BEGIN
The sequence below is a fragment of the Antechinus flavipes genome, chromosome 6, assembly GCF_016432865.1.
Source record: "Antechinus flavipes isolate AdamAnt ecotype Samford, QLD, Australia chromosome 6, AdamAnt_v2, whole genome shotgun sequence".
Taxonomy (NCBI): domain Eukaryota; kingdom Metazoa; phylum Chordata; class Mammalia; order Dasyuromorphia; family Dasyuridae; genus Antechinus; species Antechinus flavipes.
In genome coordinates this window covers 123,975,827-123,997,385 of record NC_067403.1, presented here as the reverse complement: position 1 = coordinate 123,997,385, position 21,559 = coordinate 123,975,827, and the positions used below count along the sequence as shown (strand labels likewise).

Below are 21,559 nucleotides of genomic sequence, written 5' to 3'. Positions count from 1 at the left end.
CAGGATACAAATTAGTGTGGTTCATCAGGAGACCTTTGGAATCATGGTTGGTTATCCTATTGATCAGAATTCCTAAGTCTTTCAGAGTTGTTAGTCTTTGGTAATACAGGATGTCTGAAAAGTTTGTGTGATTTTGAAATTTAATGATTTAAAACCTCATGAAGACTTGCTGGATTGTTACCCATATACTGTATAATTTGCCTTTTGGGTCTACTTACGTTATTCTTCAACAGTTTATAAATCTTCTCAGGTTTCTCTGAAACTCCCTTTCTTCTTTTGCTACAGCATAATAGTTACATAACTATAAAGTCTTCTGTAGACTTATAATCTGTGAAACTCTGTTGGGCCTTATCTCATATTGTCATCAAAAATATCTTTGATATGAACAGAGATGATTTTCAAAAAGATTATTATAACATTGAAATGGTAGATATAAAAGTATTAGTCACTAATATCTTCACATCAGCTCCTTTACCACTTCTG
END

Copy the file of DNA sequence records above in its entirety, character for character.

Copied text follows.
The sequence below is a fragment of the Antechinus flavipes genome, chromosome 6, assembly GCF_016432865.1.
Source record: "Antechinus flavipes isolate AdamAnt ecotype Samford, QLD, Australia chromosome 6, AdamAnt_v2, whole genome shotgun sequence".
Taxonomy (NCBI): domain Eukaryota; kingdom Metazoa; phylum Chordata; class Mammalia; order Dasyuromorphia; family Dasyuridae; genus Antechinus; species Antechinus flavipes.
In genome coordinates this window covers 123,975,827-123,997,385 of record NC_067403.1, presented here as the reverse complement: position 1 = coordinate 123,997,385, position 21,559 = coordinate 123,975,827, and the positions used below count along the sequence as shown (strand labels likewise).

Below are 21,559 nucleotides of genomic sequence, written 5' to 3'. Positions count from 1 at the left end.
CAGGATACAAATTAGTGTGGTTCATCAGGAGACCTTTGGAATCATGGTTGGTTATCCTATTGATCAGAATTCCTAAGTCTTTCAGAGTTGTTAGTCTTTGGTAATACAGGATGTCTGAAAAGTTTGTGTGATTTTGAAATTTAATGATTTAAAACCTCATGAAGACTTGCTGGATTGTTACCCATATACTGTATAATTTGCCTTTTGGGTCTACTTACGTTATTCTTCAACAGTTTATAAATCTTCTCAGGTTTCTCTGAAACTCCCTTTCTTCTTTTGCTACAGCATAATAGTTACATAACTATAAAGTCTTCTGTAGACTTATAATCTGTGAAACTCTGTTGGGCCTTATCTCATATTGTCATCAAAAATATCTTTGATATGAACAGAGATGATTTTCAAAAAGATTATTATAACATTGAAATGGTAGATATAAAAGTATTAGTCACTAATATCTTCACATCAGCTCCTTTACCACTTCTG